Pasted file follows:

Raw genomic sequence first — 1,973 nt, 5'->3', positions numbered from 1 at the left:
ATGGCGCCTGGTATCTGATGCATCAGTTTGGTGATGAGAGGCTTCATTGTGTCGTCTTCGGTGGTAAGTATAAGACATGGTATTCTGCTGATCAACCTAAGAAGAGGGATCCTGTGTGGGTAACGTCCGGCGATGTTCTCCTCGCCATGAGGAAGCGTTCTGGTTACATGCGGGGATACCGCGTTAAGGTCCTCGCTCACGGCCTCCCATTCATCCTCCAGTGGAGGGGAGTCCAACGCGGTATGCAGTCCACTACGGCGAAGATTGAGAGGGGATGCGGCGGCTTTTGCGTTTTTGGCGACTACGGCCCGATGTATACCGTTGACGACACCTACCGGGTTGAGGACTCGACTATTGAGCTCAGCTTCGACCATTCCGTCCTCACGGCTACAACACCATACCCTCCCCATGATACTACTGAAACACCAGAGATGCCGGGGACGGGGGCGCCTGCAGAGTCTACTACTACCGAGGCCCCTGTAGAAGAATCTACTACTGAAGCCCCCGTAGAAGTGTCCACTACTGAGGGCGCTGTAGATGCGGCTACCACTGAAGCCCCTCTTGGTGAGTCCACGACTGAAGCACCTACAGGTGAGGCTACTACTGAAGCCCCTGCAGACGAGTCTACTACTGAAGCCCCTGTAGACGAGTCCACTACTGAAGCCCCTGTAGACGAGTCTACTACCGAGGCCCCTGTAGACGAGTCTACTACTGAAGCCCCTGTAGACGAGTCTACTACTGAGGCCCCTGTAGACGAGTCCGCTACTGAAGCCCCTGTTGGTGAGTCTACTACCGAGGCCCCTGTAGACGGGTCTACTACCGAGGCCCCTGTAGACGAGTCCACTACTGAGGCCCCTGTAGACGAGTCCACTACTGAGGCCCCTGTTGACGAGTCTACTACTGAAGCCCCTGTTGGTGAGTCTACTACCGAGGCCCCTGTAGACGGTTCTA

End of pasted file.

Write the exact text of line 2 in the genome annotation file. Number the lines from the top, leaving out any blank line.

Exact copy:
ATGGCGCCTGGTATCTGATGCATCAGTTTGGTGATGAGAGGCTTCATTGTGTCGTCTTCGGTGGTAAGTATAAGACATGGTATTCTGCTGATCAACCTAAGAAGAGGGATCCTGTGTGGGTAACGTCCGGCGATGTTCTCCTCGCCATGAGGAAGCGTTCTGGTTACATGCGGGGATACCGCGTTAAGGTCCTCGCTCACGGCCTCCCATTCATCCTCCAGTGGAGGGGAGTCCAACGCGGTATGCAGTCCACTACGGCGAAGATTGAGAGGGGATGCGGCGGCTTTTGCGTTTTTGGCGACTACGGCCCGATGTATACCGTTGACGACACCTACCGGGTTGAGGACTCGACTATTGAGCTCAGCTTCGACCATTCCGTCCTCACGGCTACAACACCATACCCTCCCCATGATACTACTGAAACACCAGAGATGCCGGGGACGGGGGCGCCTGCAGAGTCTACTACTACCGAGGCCCCTGTAGAAGAATCTACTACTGAAGCCCCCGTAGAAGTGTCCACTACTGAGGGCGCTGTAGATGCGGCTACCACTGAAGCCCCTCTTGGTGAGTCCACGACTGAAGCACCTACAGGTGAGGCTACTACTGAAGCCCCTGCAGACGAGTCTACTACTGAAGCCCCTGTAGACGAGTCCACTACTGAAGCCCCTGTAGACGAGTCTACTACCGAGGCCCCTGTAGACGAGTCTACTACTGAAGCCCCTGTAGACGAGTCTACTACTGAGGCCCCTGTAGACGAGTCCGCTACTGAAGCCCCTGTTGGTGAGTCTACTACCGAGGCCCCTGTAGACGGGTCTACTACCGAGGCCCCTGTAGACGAGTCCACTACTGAGGCCCCTGTAGACGAGTCCACTACTGAGGCCCCTGTTGACGAGTCTACTACTGAAGCCCCTGTTGGTGAGTCTACTACCGAGGCCCCTGTAGACGGTTCTA